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Half the Old Testament is the word Remember. No, that’s not true. It’s 48%. I just rounded up. As Israel forgot, so do we. Today’s insert is a simple reminder of some of the standards we work to maintain as we sing for the Lord. My prayer is that you […]

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Bulletin Note 8-28-16

November 11th, 2016

An American artist went abroad to study and work in the shadows of the famed artists of his day. Though he was indeed a gifted artist, his works were relatively unknown to the broader world of art. Though he sold paintings enough to sustain himself, he had one portrait that he considered his best work. He sent it to the Royal Academy in London for consideration for exhibit. It was rejected. It was returned to his studio where it remained for 10 years, unsold. A friend with some influence at the Royal Academy got the curator to display it briefly, but even at a price of $350.00 no one wanted it.
For three more years it stayed back in the artist’s studio unwanted, unsold. It was finally displayed more prominently in a Paris art salon, and was purchased for $600.00. It was then displayed at the Luxembourg Museum. In 1922, the painting moved from the Luxembourg to the Louvre, elevating its status to one of the great works of art of its time.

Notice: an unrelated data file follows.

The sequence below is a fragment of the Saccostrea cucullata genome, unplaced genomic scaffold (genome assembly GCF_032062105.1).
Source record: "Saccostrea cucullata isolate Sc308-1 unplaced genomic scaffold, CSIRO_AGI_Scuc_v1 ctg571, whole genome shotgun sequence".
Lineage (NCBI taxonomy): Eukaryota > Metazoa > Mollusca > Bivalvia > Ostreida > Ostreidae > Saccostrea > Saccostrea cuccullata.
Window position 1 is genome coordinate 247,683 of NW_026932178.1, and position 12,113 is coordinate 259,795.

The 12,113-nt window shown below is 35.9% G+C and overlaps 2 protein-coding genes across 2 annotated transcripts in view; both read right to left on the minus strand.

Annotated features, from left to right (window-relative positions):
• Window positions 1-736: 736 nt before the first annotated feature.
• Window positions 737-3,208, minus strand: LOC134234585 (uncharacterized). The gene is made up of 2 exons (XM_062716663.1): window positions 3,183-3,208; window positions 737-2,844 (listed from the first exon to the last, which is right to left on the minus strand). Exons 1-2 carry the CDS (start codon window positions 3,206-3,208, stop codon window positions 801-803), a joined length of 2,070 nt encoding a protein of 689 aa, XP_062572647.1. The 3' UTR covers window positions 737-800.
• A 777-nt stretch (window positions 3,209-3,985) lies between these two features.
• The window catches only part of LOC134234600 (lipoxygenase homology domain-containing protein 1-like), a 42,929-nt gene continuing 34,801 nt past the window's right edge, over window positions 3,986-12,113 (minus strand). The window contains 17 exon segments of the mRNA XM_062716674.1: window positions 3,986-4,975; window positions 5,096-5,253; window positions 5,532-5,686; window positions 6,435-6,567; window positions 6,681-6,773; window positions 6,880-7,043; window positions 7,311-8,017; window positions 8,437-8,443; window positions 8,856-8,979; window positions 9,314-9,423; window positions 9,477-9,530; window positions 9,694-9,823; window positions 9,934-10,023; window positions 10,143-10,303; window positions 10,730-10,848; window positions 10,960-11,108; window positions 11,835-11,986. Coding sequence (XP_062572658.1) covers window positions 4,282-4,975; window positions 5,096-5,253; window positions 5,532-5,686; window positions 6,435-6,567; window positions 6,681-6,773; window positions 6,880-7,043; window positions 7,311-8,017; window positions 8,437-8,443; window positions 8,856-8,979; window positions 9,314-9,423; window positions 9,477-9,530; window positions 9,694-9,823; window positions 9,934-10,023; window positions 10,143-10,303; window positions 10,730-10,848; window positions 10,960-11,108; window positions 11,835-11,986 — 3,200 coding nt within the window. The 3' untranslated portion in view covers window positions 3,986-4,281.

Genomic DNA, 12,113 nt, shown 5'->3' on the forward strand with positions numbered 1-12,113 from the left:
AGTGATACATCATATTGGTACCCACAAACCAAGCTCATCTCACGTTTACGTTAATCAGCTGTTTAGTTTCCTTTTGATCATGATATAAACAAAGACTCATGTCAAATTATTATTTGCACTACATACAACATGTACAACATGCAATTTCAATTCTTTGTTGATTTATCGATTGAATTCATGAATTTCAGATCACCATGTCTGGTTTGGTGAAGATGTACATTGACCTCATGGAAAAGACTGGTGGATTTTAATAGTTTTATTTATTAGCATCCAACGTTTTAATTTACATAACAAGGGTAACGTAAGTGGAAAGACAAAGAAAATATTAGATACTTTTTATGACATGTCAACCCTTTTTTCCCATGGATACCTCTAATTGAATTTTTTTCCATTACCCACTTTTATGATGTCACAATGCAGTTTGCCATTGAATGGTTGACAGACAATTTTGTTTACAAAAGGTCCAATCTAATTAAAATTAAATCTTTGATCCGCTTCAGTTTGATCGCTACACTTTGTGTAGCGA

Now, you cannot buy this painting at any price. Its title is, Arrangement in Grey and Black No. 1. We all know it better as, Whistler’s Mother. It has become one of the most well-known paintings of all time. James Abbott McNeill Whistler is much less recognized than his one famous work, the painting of the one person he said that he said he knew loved him, his mother.
The Apostle Paul often emphasized the importance of our work, our service to our Lord, more than our own personal promotion. We will one day see the weighing of our works. Of the saints spoken of in Revelation we read; Rev. 14:13 And I heard a voice from heaven saying unto me, Write, Blessed are the dead which die in the Lord from henceforth: Yea, saith the Spirit, that they may rest from their labours; and their works do follow them. Our work, like the artist’s, should magnify the One who most truly loved us, our Lord and Saviour Jesus Christ.

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